JAIME ARON Associated Press SEATTLE -
If Bill Parcells needs a reason to come back in 2007, he has plenty to choose from. Can he really leave the Dallas Cowboys after getting this close to a playoff breakthrough? Does he really want to end his career with the final memory being the botched hold of a short field goal?
And would he really trust someone else to help his new quarterback get over the most excruciating ending to a Cowboys playoff game since Dwight Clark make "The Catch" in 1981?
Parcells was in no mood to discuss his future following a 21-20 loss to the Seattle Seahawks in a wild-card game Saturday night. Losing was tough enough, but the way it happened - with Tony Romo bobbling a snap, preventing Martin Gramatica from attempting the winning kick, then getting tackled just shy of both a first down and the goal line - has to rank among the toughest in his career.
"You got to finish the games," he said. "We just didn't do it."
The Cowboys remain without a postseason win since 1996, extending the longest drought in team history. Parcells hasn't won a playoff game since 1998; he's lost his last three (one with the Jets in '98, two with Dallas) after never even having back-to-back postseason losses.
His career record in Dallas is 34-32, but he's certainly made the franchise better, which was his initial promise when Jerry Jones lured him out of retirement in 2003.
Still, without a playoff win, he hasn't truly restored glory to this once-proud franchise.
"I know we have a better team, competitively, than what we had in the past," he said. "I know that."
The 65-year-old Parcells has a year left on his contract. Jones has made it clear he wants Parcells to return.
"I'm going to take a look at things," Parcells said. "Take a look at what we need to do and see where we go."
One thing that is decided: Romo will be the starting quarterback in 2007. Parcells and Jones both said so.
"I'm real positive about where we are at quarterback," Jones said. "Understanding how the NFL is today, then my sense is that we have an excellent opportunity to be a contender next year."
Jones was among those trying to console Romo in the locker room. Everyone seemed to pass along the same two thoughts: Dallas wouldn't have even been in the playoffs without him; and, as bad as it feels now, "living through highs and lows, that does and can make you better," Jones said.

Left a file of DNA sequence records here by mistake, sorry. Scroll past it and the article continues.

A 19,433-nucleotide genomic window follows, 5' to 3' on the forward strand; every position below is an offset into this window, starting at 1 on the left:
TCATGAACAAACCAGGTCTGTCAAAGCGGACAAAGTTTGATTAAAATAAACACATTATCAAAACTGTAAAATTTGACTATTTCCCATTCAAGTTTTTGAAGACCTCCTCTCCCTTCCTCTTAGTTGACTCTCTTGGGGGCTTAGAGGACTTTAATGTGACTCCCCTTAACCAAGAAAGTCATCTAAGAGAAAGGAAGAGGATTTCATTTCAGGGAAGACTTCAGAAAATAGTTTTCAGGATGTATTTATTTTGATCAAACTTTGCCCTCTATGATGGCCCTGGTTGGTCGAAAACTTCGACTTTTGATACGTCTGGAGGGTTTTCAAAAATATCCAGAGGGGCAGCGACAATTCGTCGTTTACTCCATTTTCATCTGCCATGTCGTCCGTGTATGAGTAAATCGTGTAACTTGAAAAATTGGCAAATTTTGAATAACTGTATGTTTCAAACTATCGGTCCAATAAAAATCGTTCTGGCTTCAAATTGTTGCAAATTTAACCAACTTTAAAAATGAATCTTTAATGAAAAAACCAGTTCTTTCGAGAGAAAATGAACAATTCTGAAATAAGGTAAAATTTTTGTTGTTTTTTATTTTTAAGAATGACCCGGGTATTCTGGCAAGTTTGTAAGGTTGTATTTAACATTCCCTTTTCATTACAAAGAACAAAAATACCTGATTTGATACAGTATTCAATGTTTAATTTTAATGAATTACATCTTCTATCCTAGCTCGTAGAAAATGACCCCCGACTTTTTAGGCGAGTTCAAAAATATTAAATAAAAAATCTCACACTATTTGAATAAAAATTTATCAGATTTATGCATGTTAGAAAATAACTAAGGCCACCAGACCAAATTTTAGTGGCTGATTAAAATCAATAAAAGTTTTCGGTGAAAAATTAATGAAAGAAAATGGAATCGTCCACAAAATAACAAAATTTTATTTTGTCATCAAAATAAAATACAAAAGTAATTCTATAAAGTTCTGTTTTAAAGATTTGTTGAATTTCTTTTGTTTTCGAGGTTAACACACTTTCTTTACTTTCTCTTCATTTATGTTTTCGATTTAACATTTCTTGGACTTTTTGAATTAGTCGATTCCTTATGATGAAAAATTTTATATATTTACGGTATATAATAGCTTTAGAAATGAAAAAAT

Encouraging words can only help Romo so much. It's going to take time to get over this blunder.
After he was tackled from behind, Romo sat on the turf, legs extended and head down. He could hardly look up while on the sideline, then after a last-chance heave fell incomplete in the end zone, his helmet drooped again as he walked off the field.
Even in the refuge of the locker room, Romo was still too embarrassed to look up. For all the great plays he'd made this season, the backup-turned-Pro Bowl quarterback couldn't get over failing to make the simplest play of all.
"I don't know if I have ever felt this low at any point," a choked-up Romo said after staring blankly into his locker.
Romo has been the holder since 2004, long before Parcells ever trusted him to throw a pass. Parcells said he doesn't even remember a botched snap in practice.
Perhaps the weirdest postscript: as the starting quarterback going into training camp, Romo likely won't be holding again next year. Thus, his first flub may have come on his last try.
"You know, you are going to go through your ups and downs in this game, for sure. Obviously that has happened to us this year," said Romo, who started 5-1 but finished 1-4.
"I am usually a guy who challenges himself consistently, so a lot of times I think - at some point, I don't know when, and it won't be any time soon - you will have to move on and get ready for next season," Romo said. "For me personally, I just feel very disappointed that I let some of the guys down on this team and our fans and this organization.
"But at the same time, I would like to think that we are going to have a lot of opportunities to make a run here in the future."
Once Romo's spirits perk up and Parcells' status is cleared up, the next-biggest issue is Terrell Owens' future.
He led the NFL in touchdown catches and was the Cowboys' top receiver. However, the weekly drama that surrounded him, and all the plays he didn't make could get him dumped by a second team in as many years, especially with a $3 million bonus due in March.
The going theory has been that Parcells or T.O. will be gone, and maybe both. The idea of both returning seems as likely as, well, a botched snap by a Pro Bowl quarterback costing a team from trying a game-winning field goal in the playoffs.
"I certainly have never had even an inkling of a discussion or an indication of `him or me' from either of them. Ever," Jones said.
Does Owens even want to return?
"Definitely," he said. "I see no reason not to. ... We can't do nothing now but regroup, come back next year and shoot for it again."
Parcells said last week the playoffs wouldn't impact his decision. Now, it seems hard to imagine that NOT being a factor.
Jones isn't giving Parcells a deadline.
"We might meet at some point, but we haven't got it scheduled," he said. "I'm going to think about it. We'll see."